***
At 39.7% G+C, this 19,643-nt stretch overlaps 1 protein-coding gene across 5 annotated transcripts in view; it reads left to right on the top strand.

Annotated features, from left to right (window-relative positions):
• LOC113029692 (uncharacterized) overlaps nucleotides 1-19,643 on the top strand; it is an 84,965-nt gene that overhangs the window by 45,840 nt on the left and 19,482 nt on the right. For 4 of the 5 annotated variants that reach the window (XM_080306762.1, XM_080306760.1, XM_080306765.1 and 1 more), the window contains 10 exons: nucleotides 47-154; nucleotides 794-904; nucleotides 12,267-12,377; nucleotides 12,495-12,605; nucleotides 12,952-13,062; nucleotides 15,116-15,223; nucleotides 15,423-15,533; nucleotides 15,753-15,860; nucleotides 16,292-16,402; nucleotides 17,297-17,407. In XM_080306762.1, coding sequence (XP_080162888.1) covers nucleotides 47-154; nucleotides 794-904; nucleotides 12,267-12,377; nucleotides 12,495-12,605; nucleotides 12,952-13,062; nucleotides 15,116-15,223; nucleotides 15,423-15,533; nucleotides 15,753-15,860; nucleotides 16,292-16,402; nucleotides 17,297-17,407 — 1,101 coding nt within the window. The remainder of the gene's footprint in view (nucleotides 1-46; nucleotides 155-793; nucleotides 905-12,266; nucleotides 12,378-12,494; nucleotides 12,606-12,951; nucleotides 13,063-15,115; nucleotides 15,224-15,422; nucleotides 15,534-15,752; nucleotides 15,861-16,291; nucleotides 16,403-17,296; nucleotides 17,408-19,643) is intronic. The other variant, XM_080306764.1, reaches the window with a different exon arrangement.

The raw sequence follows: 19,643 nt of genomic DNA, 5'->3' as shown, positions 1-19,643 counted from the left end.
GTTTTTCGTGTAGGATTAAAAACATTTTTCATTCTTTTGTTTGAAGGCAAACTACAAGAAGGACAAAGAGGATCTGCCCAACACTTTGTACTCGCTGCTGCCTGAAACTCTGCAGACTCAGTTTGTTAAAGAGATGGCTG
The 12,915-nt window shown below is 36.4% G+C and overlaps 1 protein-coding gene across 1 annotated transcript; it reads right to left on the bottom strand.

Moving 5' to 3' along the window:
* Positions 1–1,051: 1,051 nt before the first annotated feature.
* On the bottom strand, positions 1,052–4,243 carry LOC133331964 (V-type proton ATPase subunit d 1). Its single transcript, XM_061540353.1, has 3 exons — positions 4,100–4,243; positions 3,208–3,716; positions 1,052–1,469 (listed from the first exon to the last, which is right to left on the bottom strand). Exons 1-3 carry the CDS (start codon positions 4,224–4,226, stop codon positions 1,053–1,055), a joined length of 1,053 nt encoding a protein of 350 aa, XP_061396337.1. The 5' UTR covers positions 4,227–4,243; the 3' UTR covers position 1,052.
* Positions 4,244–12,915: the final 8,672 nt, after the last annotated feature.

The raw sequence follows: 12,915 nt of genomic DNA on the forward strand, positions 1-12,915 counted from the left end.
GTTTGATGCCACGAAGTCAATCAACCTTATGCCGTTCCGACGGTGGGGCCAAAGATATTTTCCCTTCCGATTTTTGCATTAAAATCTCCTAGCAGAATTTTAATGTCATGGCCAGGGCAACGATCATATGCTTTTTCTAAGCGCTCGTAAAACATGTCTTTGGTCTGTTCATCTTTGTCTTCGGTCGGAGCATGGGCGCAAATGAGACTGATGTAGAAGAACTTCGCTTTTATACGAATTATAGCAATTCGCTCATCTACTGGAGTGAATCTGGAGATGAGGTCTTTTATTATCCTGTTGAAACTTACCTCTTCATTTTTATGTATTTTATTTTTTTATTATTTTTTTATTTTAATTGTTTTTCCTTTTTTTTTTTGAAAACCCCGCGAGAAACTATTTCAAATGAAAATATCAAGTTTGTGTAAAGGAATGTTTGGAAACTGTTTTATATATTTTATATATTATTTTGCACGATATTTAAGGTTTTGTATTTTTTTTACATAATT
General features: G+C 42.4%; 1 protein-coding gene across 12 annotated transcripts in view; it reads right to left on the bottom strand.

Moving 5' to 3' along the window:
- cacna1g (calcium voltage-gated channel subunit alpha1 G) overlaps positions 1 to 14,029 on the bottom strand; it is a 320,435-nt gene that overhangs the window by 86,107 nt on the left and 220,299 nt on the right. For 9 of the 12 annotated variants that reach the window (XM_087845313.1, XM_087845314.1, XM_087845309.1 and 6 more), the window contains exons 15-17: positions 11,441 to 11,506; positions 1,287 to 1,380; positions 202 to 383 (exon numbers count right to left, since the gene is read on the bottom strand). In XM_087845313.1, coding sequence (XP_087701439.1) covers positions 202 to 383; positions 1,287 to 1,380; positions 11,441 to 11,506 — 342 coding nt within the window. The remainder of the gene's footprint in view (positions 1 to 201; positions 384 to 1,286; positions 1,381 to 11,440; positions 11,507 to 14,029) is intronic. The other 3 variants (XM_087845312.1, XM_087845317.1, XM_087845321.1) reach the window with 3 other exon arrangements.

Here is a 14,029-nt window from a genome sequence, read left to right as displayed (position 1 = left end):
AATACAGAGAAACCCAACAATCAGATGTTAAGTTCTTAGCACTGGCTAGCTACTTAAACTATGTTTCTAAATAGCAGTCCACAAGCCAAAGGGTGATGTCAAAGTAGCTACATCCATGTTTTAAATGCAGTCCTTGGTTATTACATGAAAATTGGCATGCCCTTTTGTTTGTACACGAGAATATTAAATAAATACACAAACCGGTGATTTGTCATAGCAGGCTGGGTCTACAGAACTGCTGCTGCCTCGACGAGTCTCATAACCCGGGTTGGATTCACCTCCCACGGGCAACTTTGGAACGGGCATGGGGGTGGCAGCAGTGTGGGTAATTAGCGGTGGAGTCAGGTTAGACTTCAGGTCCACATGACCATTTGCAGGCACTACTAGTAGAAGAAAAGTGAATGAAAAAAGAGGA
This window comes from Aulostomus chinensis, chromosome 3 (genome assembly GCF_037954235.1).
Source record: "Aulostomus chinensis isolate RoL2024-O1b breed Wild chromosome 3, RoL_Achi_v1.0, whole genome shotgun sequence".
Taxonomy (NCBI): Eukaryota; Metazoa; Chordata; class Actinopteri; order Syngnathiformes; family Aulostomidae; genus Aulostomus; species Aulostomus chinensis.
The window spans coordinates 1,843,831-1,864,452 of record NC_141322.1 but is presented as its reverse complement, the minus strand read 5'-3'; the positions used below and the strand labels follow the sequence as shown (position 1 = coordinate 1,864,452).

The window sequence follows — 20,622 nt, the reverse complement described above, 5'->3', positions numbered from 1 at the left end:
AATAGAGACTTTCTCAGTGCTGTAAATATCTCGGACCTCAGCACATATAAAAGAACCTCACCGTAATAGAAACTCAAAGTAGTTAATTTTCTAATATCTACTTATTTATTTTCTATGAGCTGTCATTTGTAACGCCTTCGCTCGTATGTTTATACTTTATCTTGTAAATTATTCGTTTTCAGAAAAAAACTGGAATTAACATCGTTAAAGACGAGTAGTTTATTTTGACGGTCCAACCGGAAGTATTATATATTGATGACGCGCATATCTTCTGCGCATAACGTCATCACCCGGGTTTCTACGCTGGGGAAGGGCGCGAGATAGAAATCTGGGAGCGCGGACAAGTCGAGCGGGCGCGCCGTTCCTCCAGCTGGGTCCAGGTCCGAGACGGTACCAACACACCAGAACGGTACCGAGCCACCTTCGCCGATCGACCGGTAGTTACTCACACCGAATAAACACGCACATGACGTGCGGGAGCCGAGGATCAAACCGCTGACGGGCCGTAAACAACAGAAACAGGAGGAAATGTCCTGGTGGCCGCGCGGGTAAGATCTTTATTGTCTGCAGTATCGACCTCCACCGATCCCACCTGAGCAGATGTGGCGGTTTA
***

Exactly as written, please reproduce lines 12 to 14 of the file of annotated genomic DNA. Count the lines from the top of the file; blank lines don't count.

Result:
GTTTGATGCCACGAAGTCAATCAACCTTATGCCGTTCCGACGGTGGGGCCAAAGATATTTTCCCTTCCGATTTTTGCATTAAAATCTCCTAGCAGAATTTTAATGTCATGGCCAGGGCAACGATCATATGCTTTTTCTAAGCGCTCGTAAAACATGTCTTTGGTCTGTTCATCTTTGTCTTCGGTCGGAGCATGGGCGCAAATGAGACTGATGTAGAAGAACTTCGCTTTTATACGAATTATAGCAATTCGCTCATCTACTGGAGTGAATCTGGAGATGAGGTCTTTTATTATCCTGTTGAAACTTACCTCTTCATTTTTATGTATTTTATTTTTTTATTATTTTTTTATTTTAATTGTTTTTCCTTTTTTTTTTTGAAAACCCCGCGAGAAACTATTTCAAATGAAAATATCAAGTTTGTGTAAAGGAATGTTTGGAAACTGTTTTATATATTTTATATATTATTTTGCACGATATTTAAGGTTTTGTATTTTTTTTACATAATT
General features: G+C 42.4%; 1 protein-coding gene across 12 annotated transcripts in view; it reads right to left on the bottom strand.

Moving 5' to 3' along the window: